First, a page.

Bellinger was one of nine players from SDSU in 2021 to make it to an NFL camp and the most successful of five who were on active NFL rosters this season. The rest of the 27 players who left the program following the Frisco Bowl in 2021 are working at finding success away from football.
Catching up with two of them, Connor McBride and Jordon Brookshire, offers insight into the effect being an Aztec has for so many young men. Their stories are a reminder that college football is more than just a business.
Brookshire’s journey at SDSU is well-documented. On January 9, 2019, seven days before the start of the spring semester, SDSU QB coach Blane Morgan called Brookshire out of the blue and set up an official visit for the upcoming weekend.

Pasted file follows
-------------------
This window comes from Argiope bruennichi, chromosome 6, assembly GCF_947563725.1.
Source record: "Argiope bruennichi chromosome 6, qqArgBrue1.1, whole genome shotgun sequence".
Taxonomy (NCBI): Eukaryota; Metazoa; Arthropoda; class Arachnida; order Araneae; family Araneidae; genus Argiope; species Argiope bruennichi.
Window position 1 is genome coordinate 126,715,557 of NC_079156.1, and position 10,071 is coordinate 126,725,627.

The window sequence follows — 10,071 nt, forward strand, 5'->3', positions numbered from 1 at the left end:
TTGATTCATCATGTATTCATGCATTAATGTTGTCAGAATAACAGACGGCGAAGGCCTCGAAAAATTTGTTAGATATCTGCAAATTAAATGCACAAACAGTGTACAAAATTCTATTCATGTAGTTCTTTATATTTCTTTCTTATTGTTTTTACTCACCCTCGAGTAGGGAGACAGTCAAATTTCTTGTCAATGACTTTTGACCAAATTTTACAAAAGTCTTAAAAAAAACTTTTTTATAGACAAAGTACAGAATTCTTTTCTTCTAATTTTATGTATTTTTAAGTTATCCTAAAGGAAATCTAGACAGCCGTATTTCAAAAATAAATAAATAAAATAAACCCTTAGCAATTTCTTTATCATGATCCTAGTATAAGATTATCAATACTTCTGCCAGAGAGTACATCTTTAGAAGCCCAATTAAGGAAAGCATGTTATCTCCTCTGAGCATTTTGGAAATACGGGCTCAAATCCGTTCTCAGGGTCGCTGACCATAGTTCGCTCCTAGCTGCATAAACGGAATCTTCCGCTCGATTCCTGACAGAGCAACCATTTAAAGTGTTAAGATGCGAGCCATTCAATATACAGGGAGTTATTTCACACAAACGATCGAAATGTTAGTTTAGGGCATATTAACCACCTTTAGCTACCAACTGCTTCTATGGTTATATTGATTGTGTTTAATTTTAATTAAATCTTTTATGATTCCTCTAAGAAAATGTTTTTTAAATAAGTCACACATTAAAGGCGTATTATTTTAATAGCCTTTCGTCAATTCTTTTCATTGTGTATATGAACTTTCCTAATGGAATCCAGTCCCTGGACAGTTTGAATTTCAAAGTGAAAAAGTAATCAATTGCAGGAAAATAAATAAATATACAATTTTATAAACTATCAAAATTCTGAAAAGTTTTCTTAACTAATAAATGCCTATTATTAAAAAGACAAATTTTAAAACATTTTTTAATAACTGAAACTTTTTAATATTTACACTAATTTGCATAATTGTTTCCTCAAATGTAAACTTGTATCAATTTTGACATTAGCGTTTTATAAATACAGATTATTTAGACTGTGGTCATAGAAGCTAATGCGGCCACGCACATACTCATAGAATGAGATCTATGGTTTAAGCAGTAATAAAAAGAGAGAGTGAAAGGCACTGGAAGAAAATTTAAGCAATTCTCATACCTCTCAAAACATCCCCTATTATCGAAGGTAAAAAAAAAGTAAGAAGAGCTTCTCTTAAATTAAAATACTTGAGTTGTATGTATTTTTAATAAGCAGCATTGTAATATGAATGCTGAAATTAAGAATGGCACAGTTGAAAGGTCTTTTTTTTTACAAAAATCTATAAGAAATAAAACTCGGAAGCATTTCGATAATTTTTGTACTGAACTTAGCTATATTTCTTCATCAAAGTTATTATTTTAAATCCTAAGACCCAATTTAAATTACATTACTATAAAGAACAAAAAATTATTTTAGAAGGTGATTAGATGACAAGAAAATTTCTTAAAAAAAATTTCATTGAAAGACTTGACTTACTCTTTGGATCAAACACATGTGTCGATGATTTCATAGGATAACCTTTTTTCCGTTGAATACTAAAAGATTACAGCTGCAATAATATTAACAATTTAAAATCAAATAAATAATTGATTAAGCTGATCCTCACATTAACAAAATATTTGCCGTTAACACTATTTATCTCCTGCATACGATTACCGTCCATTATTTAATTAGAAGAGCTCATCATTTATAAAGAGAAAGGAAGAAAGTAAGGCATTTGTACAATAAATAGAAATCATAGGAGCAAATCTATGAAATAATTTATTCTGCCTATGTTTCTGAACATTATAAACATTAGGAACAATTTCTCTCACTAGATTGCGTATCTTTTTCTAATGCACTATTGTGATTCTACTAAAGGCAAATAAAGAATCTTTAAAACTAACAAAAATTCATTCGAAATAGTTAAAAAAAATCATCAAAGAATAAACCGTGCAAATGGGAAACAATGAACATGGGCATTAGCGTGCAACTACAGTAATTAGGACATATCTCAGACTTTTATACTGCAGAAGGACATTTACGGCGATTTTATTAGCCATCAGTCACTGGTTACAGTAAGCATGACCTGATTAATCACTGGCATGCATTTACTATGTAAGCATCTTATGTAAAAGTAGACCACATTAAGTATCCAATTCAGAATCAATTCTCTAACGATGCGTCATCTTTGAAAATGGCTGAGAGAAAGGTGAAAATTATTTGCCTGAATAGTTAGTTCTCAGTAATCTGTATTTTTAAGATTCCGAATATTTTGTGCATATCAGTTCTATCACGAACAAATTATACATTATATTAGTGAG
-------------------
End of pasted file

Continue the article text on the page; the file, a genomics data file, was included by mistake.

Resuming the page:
He and his dad came to San Diego, Brookshire committed, and then flew home to the Bay Area. Two days later, he was back in America’s Finest City to start his SDSU career.
A three-star prospect from Laney Community College, Brookshire, redshirted his first season. In 2020, he sank to fourth on the depth chart. He had a remarkable reason for grinding his way out of his low standing.
“I was down in the dumps,” Brookshire admitted. “I was frustrated partially because, like any competitor, I didn’t feel like I was four, but I was, and there is nothing I can do about that. … you still have to do good and perform in practice because otherwise, I’m not just letting myself down; I’m hurting the receivers, I’m hurting the running backs.”
“They’re out there. They’re trying to get better, so who am I to say, ‘screw this. I don’t want to do this’ and throw bad balls and just not care because that hurts their development, their growth, and that’s just incredibly selfish.”